is an open source linux distribution. It will transform your into an, in without hassles. It comes , and it’s compatible with almost every USB DAC available.This was perfect for me because I had for some time been thinking of building some kind of "music station" that I could use together with my NuForce uDAC 2 and my Sennheiser HD598. I was thinking about using an old laptop but an Raspberry Pi is even better. Small, quiet, power efficient and just very cool.
After writing the image to an SD-card I was playing music within minutes and it worked great! I controlled the music from a web-browser and my Android phone which was ok but it made me start thinking about building some control functionality into the device itself. Then I realized was that I had the solution in one my electronics storage boxes! I had a Adafruit Blue&White 16x2 LCD+Keypad Kit for Raspberry Pi that I didn't had time to put together earlier.
After some soldering I had a nice display with five buttons on top of the Raspberry Pi. The soldering and software installation was very easy thanks to Adafruits excellent user-guide that can be found here.
The last piece of the puzzle was to display song information on the 16x2 LCD display and use the keypad to control the playback. First I was inspired by this thread in the RaspyFi forums, they used lcdproc and mpdlcd but I didn't find drivers for the Adafruit LCD and I didn't feel like writing my own drivers (maybe its not that hard?).
Instead of using something "ready" I decided to make my own "driver" based on a simple python script using Adafruits python library for communicating with the display and the command line program mpc for communicating with mpd.
The software features:
- Presentation of play mode (playing/paused/stopped), Artist and Song name scrolling on line 1
- The elapsed song time, total song time and percentage of song played on line 2.
- Left button: Skip back
- Right button: Skip forward
- Up button: Play
- Down button: Stop
- Select button: Toggle Play/Pause
Here is the code (showSongInfo.py):
#!/usr/bin/python # Todo # * display brightness timout, i.e. turn off display when stopped or paused for a while # import subprocess import textwrap from time import sleep from Adafruit_CharLCDPlate import Adafruit_CharLCDPlate class TextScroller: 'Class for scrolling text' text = '' position = 0 textLength = 0 def __init__(self, initialText, textLength): self.text = initialText self.textLength = textLength def scroll(self): doubleText = self.text + ' ' + self.text scrolledText = doubleText[self.position:len(doubleText)] self.position = self.position + 1 # We add five extra spaces between each complete text scroll. if self.position > len(self.text) + 4 : self.position = 0 return scrolledText def setNewText(self, newText): self.text = newText self.position = 0 # Initialize the LCD plate. Should auto-detect correct I2C bus. If not, # pass '0' for early 256 MB Model B boards or '1' for all later versions lcd = Adafruit_CharLCDPlate() lcd.begin(16,2) # Clear display and turn on backlight lcd.clear() lcd.backlight(lcd.ON) # Poll buttons btn = (lcd.LEFT, lcd.UP, lcd.DOWN, lcd.RIGHT, lcd.SELECT) lastArtistSong = '' scroller = TextScroller('', 16) while True: # Get current status and playtime process = subprocess.Popen('mpc', shell=True, stdout=subprocess.PIPE) status = process.communicate() statusLines = status.split('\n') # Check if mpc returns more that one line plus an extra, in that case we dont have stopped the music and can parse additional information if len(statusLines) > 2: # Extract the songName (first line) songName = statusLines # Extract play status playStatus = statusLines.split(' ',1).strip() # Extract a string like '2:01/3:43 (54%)' from the string '[playing] #2/13 2:01/3:43 (54%)' time = statusLines.split(' ',1).strip() else: songName = '' playStatus = '[stopped]' time = '0:00/0:00 (0%)' lcd.setCursor(0,0) # Without scolling of text #lcd.message((playStatus + ' ' + songName)[0:16] + '\n' + (time + ' ')[0:16]) # with scolling text artistSong = (playStatus + ' ' + songName) if artistSong != lastArtistSong: scroller.setNewText(artistSong) lastArtistSong = artistSong if songName != '': lcd.message(scroller.scroll()[0:16] + '\n' + (time + ' ')[0:16]) else: lcd.message((playStatus + ' ')[0:16] + '\n' + (time + ' ')[0:16]) # Poll the buttons most of the sleep time, to make them responsive the plan is to # poll the buttons for 400ms and then update the status on the display # If we sleep for 40ms between each poll time and have five buttons that equals to 200 ms # Two iterations of this gives us 400 ms. # for i in range (0, 10): for i in range (0, 5): for b in btn: if lcd.buttonPressed(b): if b is lcd.RIGHT: subprocess.Popen('mpc next', shell=True) sleep(0.2) # Sleep a little extra to avoid dubble registrations if b is lcd.LEFT: subprocess.Popen('mpc prev', shell=True) sleep(0.2) # Sleep a little extra to avoid dubble registrations if b is lcd.UP: subprocess.Popen('mpc play', shell=True) sleep(0.2) # Sleep a little extra to avoid dubble registrations if b is lcd.DOWN: subprocess.Popen('mpc stop', shell=True) sleep(0.2) # Sleep a little extra to avoid dubble registrations if b is lcd.SELECT: subprocess.Popen('mpc toggle', shell=True) sleep(0.2) # Sleep a little extra to avoid dubble registrations break sleep(0.04)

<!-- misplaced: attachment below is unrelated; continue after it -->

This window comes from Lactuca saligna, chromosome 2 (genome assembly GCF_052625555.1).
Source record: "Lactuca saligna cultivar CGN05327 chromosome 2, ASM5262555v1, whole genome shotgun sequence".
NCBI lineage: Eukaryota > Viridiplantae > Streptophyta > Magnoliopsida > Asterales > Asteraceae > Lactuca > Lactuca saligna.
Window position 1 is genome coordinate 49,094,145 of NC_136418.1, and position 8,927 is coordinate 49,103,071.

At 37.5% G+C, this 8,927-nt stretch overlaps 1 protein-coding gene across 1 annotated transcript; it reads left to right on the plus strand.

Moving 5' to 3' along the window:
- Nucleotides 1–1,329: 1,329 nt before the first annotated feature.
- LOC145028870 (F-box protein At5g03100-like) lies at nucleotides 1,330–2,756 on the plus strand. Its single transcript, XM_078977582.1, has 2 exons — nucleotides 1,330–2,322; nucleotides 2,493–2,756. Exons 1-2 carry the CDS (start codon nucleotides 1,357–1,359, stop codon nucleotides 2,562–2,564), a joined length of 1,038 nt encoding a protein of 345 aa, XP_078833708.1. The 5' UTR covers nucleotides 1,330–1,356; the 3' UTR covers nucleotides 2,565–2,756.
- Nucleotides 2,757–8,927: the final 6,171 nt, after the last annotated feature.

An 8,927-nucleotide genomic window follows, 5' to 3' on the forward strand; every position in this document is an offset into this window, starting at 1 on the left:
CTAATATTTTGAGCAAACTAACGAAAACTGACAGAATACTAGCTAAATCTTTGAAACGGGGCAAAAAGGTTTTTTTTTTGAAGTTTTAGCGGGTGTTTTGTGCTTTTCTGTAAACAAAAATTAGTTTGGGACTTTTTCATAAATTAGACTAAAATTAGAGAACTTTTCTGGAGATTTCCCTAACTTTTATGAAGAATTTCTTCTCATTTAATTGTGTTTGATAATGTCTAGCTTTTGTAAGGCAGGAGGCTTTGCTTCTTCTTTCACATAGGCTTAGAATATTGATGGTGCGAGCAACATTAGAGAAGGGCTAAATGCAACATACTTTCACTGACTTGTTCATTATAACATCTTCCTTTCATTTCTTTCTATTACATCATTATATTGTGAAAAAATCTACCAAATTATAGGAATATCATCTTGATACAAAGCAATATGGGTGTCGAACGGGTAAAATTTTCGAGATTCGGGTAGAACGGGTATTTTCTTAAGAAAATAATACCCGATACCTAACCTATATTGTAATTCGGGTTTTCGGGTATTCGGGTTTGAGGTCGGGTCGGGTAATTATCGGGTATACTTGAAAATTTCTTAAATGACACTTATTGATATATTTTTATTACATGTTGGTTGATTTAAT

I autostart the python script by adding the following line to the root crontab (sudo crontab -e):
@reboot sudo python /home/pi/Adafruit-Raspberry-Pi-Python-Code/Adafruit_CharLCDPlate/showSongInfo.py
Video of the display in action.
- Raspberry Pi
- 5V power supply
- 16 GB SD-card
- Adafruit 16x2 LCD Plate
- NuForce uDAC 2
- Network Cable
- Sennheiser HD598
- Case (e.g. Adafruit Pi Box or similar)
That is left to do is to assemble my PiSupply kit and connect to the wireless network using an USB WIFI dongle and maybe mount all parts in some clever way.